In Mukkaram v. Anjumanunnissa, it was held that a Wakf for fateha and for amar-i-kkair including the maintenance of poor relations was not void for uncertainty. In Md. Yusuf v. Azimuddin, it was of opinion that a Wakf for khairat or for khairat-kam was valid, and no specification of the object of charity was necessary.
However, the court said that whether a Wakf for umure khair or khare khair was valid depended upon the construction of these words, as to in what sense these have been used, and if these words were used to denote benevolent purposes or good purposes, then the Wakf would be void for uncertainty.
Similarly, a Wakf for kar-khair which means any good act is void for uncertainty, unless a Wakf for kar-khair is construed to mean “purposes recognized by Muslim law as religious, pious or charitable”. The latter construction has been accepted in Sheik Ramzan v. Rahman.
But this decision has been overruled by a full Bench where it was held that the words “charitable purpose highly commendable according to the Hanafi School of Muslim law” were not sufficient to constitute a valid wakf.
The Lahore High Court held that the general words like “religious and charitable objects” do not constitute sufficient specification of the object. However, in Md. Afzan v. Din Md, the court observed that the words “mazhabi and khairati karri” (religious and charitable works) were sufficiently indicative of the object of the wakf, and therefore the Wakf was not void for uncertainty.
In Hashim Ali v. Iffat Ara Hamidi, the Calcutta High Court held that the use of general words such as “religious, pious or charitable” (as used in the proviso to S. 3 of the Wakf Validating Act, 1913) without specifying the object of charity did not invalidate a Wakf as these words contemplated in ultimate gift to charity effective in law.
These words mean that impliedly the purposes are not clearly expressed in the wakf-nama In this case the ultimate gift, on the failure of the descendants of the wakf, was given to “proper acts of charity”. The Wakf was held valid.
Similarly, a dedication of property for the benefit of the Muslim community on the occasion of rejoicings and mourning’s was held to be valid; it was, considering the congested conditions of the settlor’s town, construed to mean the provisions for buildings for accommodating marriage and funeral parties.
Fyzee opines that “once it is clear that there is a bona fide intention on the part of the wakif to create a wakf, and divest himself completely of the property, there is a good Wakf which will not be allowed to fail.
A valid Wakf thus may be constituted: (i) where the objects are not specified at all, or (ii) where the object fails as being impracticable, or (iii) where the objects are partly valid and partly not valid. In cases: (i) and (ii) the cypres doctrine may be applied; and in case (iii) the valid objects may be accepted by the court and the other rejected”. In Garib Das v. M.A. Hamid, the Supreme Court considered this question.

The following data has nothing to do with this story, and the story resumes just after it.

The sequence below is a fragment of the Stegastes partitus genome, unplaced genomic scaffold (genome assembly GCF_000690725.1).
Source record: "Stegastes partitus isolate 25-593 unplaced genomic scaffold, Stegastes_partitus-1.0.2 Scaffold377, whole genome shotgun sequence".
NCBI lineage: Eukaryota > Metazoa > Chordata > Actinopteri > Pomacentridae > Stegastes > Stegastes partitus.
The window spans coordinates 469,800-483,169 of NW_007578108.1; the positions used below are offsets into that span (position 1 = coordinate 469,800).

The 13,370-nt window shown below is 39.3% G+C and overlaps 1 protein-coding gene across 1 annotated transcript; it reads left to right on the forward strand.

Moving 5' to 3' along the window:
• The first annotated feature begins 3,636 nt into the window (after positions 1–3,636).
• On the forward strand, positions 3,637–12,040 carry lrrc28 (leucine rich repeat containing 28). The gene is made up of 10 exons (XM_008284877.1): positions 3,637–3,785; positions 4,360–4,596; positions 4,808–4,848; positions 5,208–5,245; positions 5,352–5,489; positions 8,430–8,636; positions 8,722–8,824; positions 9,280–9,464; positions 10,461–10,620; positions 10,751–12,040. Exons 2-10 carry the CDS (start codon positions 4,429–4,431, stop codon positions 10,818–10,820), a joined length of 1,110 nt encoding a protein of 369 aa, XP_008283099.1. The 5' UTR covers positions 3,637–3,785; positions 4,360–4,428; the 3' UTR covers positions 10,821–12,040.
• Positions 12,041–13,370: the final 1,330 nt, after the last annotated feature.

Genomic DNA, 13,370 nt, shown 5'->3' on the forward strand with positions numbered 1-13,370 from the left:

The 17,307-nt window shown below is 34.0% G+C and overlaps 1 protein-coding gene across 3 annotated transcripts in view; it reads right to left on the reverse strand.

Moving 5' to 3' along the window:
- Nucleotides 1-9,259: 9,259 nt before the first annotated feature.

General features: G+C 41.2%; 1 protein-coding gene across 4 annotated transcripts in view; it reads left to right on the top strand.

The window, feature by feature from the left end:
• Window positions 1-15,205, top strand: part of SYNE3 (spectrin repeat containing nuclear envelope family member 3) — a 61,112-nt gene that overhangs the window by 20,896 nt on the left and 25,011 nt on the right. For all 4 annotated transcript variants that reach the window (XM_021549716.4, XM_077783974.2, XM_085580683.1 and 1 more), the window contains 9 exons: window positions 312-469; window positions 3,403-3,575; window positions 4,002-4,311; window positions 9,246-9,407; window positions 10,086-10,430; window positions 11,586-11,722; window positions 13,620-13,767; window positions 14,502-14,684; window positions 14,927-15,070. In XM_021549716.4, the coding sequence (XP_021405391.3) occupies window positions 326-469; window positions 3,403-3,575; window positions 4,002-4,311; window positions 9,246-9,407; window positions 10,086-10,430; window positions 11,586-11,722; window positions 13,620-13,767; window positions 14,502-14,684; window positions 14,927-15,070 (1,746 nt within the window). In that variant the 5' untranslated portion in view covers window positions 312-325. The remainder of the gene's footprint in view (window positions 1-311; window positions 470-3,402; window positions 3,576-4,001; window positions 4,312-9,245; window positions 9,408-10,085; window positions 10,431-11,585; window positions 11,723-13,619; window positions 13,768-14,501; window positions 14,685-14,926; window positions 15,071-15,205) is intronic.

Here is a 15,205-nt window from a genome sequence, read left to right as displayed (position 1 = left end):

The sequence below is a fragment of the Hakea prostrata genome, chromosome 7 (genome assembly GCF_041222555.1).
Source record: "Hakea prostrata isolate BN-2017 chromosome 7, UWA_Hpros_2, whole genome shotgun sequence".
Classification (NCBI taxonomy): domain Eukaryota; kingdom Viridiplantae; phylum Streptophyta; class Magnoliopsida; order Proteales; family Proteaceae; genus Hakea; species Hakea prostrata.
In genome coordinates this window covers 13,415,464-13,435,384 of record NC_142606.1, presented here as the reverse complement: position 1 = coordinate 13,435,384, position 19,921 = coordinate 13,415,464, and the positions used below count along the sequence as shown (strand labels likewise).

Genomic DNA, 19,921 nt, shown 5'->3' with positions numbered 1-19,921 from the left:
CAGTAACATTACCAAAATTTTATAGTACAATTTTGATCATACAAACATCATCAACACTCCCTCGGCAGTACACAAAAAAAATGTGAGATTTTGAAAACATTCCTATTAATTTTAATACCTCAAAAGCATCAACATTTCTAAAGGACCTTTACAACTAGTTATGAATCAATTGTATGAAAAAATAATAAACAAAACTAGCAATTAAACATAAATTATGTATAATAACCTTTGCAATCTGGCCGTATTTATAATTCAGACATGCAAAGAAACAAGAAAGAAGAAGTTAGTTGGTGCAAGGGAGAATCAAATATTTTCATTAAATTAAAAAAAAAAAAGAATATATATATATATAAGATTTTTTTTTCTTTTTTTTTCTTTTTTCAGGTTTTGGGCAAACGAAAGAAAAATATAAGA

In this case under a wakf-nama a Muslim settled his “whole and entire property to the mosque and madarsa at mohalla Nathnagar”, and the surplus of usufruct thereof was to be spent on the same. It was established that there were two mosques at Nathnagar.
The Supreme Court observed that if the matter stood at that there was a scope for holding that the Wakf was void for uncertainty, but there was another document in which the wakif had clarified by identifying the mosque that he meant out of the two. In view of this, the Supreme Court held that the Wakf was not invalid for uncertainty.
In Abdul Karim v. Rahimat Bai, a Muslim created a Wakf with the declaration that the usufruct should be used for the benefit of the descendants of the Prophet. The Wakf was held void for uncertainty as, the court observed, it was well nigh impossible to ascertain who the descendants of the Prophet were.
When the object of a Wakf is partly valid and partly invalid, then the Wakf may be valid as to the former and void as to the latter. In such case the property dedicated for invalid purpose will revert back to the wakif.
However, where no demarcation of property is made, i.e., it is not stated as to how much is to be spent for a valid purpose and how much for an invalid purpose, then the entire amount may be applied for the valid purpose.
Doctrine of Cypres:
It has been held that the English doctrine of cypres applies to wakif. Literally meaning “as near as possible”, the doctrine lays down that if a charitable intention has been expressed by the dedicator, a Wakf (or trust) will not be allowed to fail because the object specified by the settlor has failed; in such a case the income will be applied for the benefit of the poor or to objects as near as possible to the object that had failed. The doctrine applies only if the original Wakf is valid. A Wakf which is already void for uncertainty cannot be validated by the application of the doctrine.